It's funny, isn't it? The title of this post makes you feel upset. Maybe you think it's something ridiculous to say, or you silently agree with it. Whatever way, it elicits some type of feeling from you.
First, let me say, romance authors SHOULD NOT be ashamed of themselves for writing romance.
They should be standing on top of a glorious mountain, waving a flag, and screaming to the world that they write romance and they love it. The problem is, anyone who does do the equivalent of that is shamed by the rest of the writing community. Why? We don't shame science fiction authors for being smart. We don't make fun of historical fiction authors for being stuck in the past. We don't tell military fiction writers that they need to stop perpetuating war and violence. So, why do so many people think it's okay to make a romance author feel like they're less than everyone else because of their chosen genre? Why is it an insult to some people to have their work described as romantic?
No, what romance authors SHOULD be ashamed of is letting people tell them that they aren't real authors. That their books aren't good enough to impact the lives of those who read it. That their chosen vein of entertainment is stupid. That they aren't good enough for "real" awards. I could literally go on and on with this list.
The ironic thing about myself having this opinion, is that I'm a romance author who has let this happen to herself. I've been embarrassed to tell people that I write romances, so much so that I've even put myself down to make the person who was putting me down in the first place think I wasn't so bad.
I went to a church that specifically taught their women members to not read romance novels. They were dirty and impure, causing sinful thoughts that we would have to repent for. Any time I even looked at a romance novel, I was conditioned to feel like I would be sinning if I picked it up.
When I was working as a performer, I knew a man who said--direct quote-- "horny women are my bread and butter." He went on to say that all he needed to do was be as filthy as possible without actually crossing any lines and he would rake in the dough. He then turned to me and stated that I would understand best--I'm a romance writer.
And I agreed with him, because I was so embarrassed. I didn't know what to say. It didn't feel like the time to get into a discussion about it, either, so I quietly let it go, even though I write mostly sweet romances, with little to no sex in them.
I left a book group I was part of because one of the administrators got on and said she wasn't going to allow any more romances to be shared in the group. The thread she created was immediately filled with people thanking her and bashing romances. Even though I'd been added by the other administrator after they read Swept Away and contacted me to say how much they loved it, I left the group without saying a word. I had never felt so slapped across the face in my entire writing career.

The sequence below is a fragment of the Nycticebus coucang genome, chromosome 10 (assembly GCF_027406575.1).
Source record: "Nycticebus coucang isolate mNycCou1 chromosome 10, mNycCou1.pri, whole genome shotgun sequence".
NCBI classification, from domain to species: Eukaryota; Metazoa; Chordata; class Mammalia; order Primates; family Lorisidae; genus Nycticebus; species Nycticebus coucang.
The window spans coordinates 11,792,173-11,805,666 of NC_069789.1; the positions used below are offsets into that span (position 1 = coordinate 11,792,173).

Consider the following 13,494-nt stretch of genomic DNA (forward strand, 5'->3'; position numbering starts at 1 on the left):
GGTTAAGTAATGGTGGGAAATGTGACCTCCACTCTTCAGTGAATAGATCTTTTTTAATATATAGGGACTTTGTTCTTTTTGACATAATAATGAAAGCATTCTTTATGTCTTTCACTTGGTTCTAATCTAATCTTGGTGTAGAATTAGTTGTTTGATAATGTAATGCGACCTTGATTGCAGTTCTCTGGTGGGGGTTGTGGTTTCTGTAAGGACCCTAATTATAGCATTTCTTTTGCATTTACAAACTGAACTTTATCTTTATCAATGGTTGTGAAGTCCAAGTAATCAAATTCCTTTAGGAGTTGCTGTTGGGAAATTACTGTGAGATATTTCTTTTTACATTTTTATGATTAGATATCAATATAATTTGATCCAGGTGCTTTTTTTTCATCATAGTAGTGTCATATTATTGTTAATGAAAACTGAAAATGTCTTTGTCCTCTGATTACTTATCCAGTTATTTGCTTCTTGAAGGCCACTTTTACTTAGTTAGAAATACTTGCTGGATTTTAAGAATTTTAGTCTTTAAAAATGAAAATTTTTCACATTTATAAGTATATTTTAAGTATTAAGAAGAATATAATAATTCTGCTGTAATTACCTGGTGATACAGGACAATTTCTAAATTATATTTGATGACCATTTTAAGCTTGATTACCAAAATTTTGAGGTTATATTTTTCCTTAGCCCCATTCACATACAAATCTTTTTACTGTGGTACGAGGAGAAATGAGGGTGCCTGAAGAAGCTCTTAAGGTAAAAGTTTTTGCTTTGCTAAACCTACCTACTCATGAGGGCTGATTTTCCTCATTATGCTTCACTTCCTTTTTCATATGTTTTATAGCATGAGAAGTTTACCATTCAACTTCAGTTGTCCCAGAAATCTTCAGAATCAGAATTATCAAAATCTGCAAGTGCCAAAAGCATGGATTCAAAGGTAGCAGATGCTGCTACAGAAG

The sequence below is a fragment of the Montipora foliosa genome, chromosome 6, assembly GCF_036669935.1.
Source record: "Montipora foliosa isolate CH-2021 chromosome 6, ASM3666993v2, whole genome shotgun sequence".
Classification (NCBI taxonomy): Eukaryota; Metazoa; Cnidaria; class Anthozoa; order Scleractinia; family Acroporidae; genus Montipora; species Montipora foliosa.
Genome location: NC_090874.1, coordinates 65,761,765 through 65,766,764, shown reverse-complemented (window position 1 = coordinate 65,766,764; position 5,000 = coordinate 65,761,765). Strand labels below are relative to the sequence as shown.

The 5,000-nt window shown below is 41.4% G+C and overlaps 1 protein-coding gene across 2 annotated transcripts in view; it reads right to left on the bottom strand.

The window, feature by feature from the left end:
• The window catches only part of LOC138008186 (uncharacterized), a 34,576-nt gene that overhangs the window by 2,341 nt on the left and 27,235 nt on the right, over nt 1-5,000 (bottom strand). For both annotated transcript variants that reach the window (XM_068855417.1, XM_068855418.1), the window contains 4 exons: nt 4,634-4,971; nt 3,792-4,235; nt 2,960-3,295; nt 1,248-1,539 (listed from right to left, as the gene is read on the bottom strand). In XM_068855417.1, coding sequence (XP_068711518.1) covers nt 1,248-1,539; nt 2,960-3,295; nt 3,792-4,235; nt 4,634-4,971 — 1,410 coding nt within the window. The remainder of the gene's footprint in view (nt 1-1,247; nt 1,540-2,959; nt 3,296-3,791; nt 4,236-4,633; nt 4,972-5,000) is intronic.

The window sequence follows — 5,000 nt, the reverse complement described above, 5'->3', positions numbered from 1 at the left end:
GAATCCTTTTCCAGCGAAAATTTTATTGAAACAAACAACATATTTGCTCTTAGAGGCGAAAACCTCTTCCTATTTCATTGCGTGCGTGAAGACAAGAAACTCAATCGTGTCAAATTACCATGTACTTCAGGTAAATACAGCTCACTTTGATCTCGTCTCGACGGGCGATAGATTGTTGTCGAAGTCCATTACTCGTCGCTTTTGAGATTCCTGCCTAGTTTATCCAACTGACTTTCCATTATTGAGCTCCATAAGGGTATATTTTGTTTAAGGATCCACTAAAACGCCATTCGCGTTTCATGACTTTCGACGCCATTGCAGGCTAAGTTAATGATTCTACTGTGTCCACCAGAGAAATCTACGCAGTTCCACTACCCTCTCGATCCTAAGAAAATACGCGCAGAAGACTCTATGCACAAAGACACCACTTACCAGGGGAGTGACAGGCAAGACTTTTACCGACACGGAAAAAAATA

I felt like I was being personally singled out for not being "good enough" for the group. It didn't even have anything to do with my writing skill or style, either, just the fact that I wrote a specific genre.
I didn't say anything, because I didn't want to rock the boat. I didn't want to start an argument about how romance is a rather large part of most everyone's daily life and there's no shame in re-creating that in novel form. I didn't want to bring up the fact that the movie they saw last night at the cinema probably revolved around some type of romantic story line. I didn't want to mention that romance novels are some of the highest grossing novels of all time. It seemed like it would be too much to remind them all that the book they were just fawning over had also won an award in the romance category, a fact they were all conveniently ignoring.
Why are we, the romance community, putting ourselves in a closet? We are amazing! Our stories are fantastic! The authors I have come to know and love are among the most kind and thoughtful people on the planet. The readers are the same. We are continually building each other up, but when someone from the outside comes in and tells us to be ashamed, an astonishing number of us are.
People aren't going to like your work. They will be snotty about it and say it's because of the genre. That's fine--in fact, it's more than fine, because we were all created to be different in every way. But don't you dare back down when someone tries to make you feel bad about that romance you've been writing. You keep putting those words on paper and when the next person asks you what type of books you write, I want you to look them in the eye and proudly own Romance. You deserve it. Writing a romance isn't any easier than penning another type of novel. You did the work and no one can refute that.
As for me, I'm done with being embarrassed. I'm tired of blushing and quietly saying I write romances, all while silently hoping that I haven't just made myself look worse in the eyes of my questioner. I love romance. I love reading it and I love writing it, and I don't care if anyone else knows it.
I am ashamed that I let myself feel like nothing because of what another person said to me. Today, that all changes. I pledge to own what I write, completely, and not let anyone tell me I'm less than someone else. I hope you can make that pledge for yourself as well. If anyone has a problem with that, then they can just read their other books and deal with it. Romance writers are rock stars, no matter what the rest of the world thinks about it.